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Subject: Re: interposition requirements

As far as I remember, we were identified (at the f2f meeting) four actors:
         1) Initiator
         2) Coordinator
         3) Participant
         4) Service

with the following basic roles:
         1) Initiator is the actor which starts the transaction, makes 
business requests which in turn may include the other entities into the 
         2) Coordinator is the transaction manager associated with the 
         3) Service is an actor with a business interface that the 
initiator invokes/make-requests/consumes.
         4) Participant is an entity with a (sub)coordinator role 
associated with Service.

These antities may or may not be at the same location but an association as 
described above exists.

With these actors and roles in mind I have inlined rest of my thoughts below...


1 +0100, Mark Little wrote:
>I don't think anyone was advocating the mutlilayered approach ( of root 
>and sub-coordination ) within an enterprise / LAN ( Mark your comments 
>about performance are correct in this scenario ).
> From what I've heard at least Jim and Savas we're advocating 
> interposition across the board. In general, why should a root coordinator 
> know of any participants it didn't talk to directly? Why expose such 
> application implementation/configuration information to it? Certainly if 
> I was a web services builder I wouldn't want the whole world (or even my 
> own organisation) to know that I may federate the work between different 
> web services even though applications come through a single web service 
> initially. If I have no control over this, and the BTP protocol is simply 
> going to expose all of this implementation detail to the coordinator (and 
> remember, as far as I'm concerned as an untrusting guy, the coordinator 
> may very wll expose the registered participant information externally) 
> then I'm not going to use BTP at all. In general, registering directly 
> with the root coordinator should be the sole responsibility of the 
> application services: only they have the necessary semantic information 
> to know whether this makes sense in terms of security/trust, recovery,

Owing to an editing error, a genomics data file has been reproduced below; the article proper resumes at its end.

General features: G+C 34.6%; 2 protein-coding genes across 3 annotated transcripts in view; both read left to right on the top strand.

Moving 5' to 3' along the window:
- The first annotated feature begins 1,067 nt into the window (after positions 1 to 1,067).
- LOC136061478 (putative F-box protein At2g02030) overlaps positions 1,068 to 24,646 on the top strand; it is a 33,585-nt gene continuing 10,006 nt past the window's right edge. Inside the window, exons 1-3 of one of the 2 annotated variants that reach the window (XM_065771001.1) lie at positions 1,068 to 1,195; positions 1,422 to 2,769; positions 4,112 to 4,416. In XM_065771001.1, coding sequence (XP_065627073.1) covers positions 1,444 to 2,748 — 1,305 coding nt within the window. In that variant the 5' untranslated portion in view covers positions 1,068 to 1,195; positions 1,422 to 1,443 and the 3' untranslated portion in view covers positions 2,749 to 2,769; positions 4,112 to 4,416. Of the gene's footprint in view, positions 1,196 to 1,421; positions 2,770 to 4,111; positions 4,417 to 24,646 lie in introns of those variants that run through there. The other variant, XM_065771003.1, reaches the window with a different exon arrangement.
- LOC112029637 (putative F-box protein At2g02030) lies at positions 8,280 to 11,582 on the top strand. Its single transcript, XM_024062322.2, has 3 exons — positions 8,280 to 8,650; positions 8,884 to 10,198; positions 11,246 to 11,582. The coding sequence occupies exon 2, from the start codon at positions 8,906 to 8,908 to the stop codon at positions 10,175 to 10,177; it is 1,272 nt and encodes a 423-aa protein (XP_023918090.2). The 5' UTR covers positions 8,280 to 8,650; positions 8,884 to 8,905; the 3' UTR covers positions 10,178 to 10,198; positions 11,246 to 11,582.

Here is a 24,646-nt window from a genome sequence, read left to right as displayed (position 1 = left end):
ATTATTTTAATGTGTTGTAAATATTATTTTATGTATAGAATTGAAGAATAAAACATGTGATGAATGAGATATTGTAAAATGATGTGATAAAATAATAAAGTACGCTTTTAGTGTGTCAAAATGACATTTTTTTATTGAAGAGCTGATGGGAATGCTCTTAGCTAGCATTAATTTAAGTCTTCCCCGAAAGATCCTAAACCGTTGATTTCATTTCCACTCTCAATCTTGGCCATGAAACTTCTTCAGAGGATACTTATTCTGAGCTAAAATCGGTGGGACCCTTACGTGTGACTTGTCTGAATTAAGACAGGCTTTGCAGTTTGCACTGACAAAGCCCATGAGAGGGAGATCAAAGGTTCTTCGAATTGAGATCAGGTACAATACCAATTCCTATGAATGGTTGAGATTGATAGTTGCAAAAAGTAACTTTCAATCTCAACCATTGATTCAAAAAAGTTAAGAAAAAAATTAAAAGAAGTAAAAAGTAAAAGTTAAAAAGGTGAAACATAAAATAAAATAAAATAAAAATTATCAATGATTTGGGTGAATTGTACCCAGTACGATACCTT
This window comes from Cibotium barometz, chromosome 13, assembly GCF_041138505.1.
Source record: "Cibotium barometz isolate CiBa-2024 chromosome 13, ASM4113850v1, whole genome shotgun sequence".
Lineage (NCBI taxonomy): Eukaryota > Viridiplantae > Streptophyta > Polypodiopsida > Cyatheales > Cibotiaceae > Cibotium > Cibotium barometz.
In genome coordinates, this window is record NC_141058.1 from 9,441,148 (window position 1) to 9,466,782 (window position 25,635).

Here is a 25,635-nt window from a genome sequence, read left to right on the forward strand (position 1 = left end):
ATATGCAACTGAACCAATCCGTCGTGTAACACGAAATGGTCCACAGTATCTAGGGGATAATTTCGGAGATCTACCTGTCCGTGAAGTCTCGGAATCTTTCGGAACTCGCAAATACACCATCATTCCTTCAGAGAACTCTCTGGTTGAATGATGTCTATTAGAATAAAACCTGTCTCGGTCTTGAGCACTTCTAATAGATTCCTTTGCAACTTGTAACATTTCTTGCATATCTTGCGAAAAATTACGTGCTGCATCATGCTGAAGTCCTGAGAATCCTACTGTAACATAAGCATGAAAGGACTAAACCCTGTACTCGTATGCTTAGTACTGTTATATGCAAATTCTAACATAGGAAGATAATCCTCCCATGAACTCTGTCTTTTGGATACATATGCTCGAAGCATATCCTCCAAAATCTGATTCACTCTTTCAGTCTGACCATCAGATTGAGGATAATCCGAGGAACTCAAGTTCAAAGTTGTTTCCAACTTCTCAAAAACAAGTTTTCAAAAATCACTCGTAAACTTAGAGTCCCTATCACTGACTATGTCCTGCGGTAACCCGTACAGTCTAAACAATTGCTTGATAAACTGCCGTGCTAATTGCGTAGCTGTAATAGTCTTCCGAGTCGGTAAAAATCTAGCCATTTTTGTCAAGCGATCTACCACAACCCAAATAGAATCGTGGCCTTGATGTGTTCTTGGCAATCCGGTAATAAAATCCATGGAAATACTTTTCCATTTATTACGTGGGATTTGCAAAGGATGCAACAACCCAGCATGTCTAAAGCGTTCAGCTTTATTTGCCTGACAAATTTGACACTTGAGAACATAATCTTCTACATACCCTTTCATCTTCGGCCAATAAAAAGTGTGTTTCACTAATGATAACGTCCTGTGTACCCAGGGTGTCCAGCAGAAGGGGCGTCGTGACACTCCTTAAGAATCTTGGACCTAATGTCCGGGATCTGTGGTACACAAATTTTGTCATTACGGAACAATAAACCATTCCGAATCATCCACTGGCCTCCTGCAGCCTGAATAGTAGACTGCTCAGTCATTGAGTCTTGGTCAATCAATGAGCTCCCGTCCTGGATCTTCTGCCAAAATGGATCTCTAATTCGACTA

> and performance.
>The concerns being voiced regarding performance at the f2f were about an 
>A,B,C scenario where A,B and C reside in different domains and the 
>termination protocol had to follow the transaction propagation through the 
>services. The point I was making at the f2f was that the transaction 
>protocol and coordination should be separate from the invocation trace (as 
>it is the Choreology diagram Alistair put together )

Agreed on  that the transaction coordination flow should be separate from 
sercvice invocations flow (they may be the same in case the service and 
participant interfaces implemented in the same entity, but still as far as 
the coordinator concerned it is talkiung to participants/sub-coordinators 
not to the services)

>I think that if A, B and C decide to register different web services as 
>participants (A', B', and C') in protocol then they don't need to be told 
>of the termination at all.

A services is a service, not a participant (participant, per f2f meeting 
definition are the entity that has the sub-coordinator role) as far as the 
protocol concerned. Again, if the service also implements the participant 
interface that makes them the same entity (but for the coordinator they are 

>  However, if A' talks to other web services at the backe
>nd it should coordinate them, and not the root coordinator.
>For Example Service A invokes Service B that subsequently invokes Service 
>C, the coordination of a transaction is separate and does not need to 
>follow the same flow  - i.e. A's coordinator can communicate with B and 
>C's sub-coordinators to terminate a transaction without relying on B to 
>coordinate C on its behalf.
>If B doesn't register with A, then C has no choice but to register with A. 
>However, this then raises the question: why did A talk to B in the first 
>place if it's not BTP aware?

I assume you mean coordinator A, and participants (the sub coordinators) B 
and C. A will only talk to B if B registered with A.

>By being BTP aware, I'm assuming that a service will participate within 
>the cohesion, i.e., some state changes will occur that need to be 
>coordinated to either "commit" or "roll back". BTP aware shouldn't simply 
>mean that a service can receive and propagate a context.

I think it also means that there is an interface between a Service and its 
participant coordinator and the service will communicate its state to its 

>Therefore, I would say that any service that is BTP aware should, either 
>as the first thing it does when receiving a context for the first time or 
>just before it propagates the context on, register itself with the 
>coordinator referred to in the received context (which may not be the root 
>coordinator). It then needs to modify the context it's about to send to 
>refer to itself (or whatever sub-coordination web service it uses) such 
>that the services it talks to can register with that.

With the roles defined as above, a service will not register with the 
(main) coordinator, it will let its participant coordinater know that it is 
in a transaction so that the participant will register with the 
coordinator. A service does not know how to coordinate it knows how to be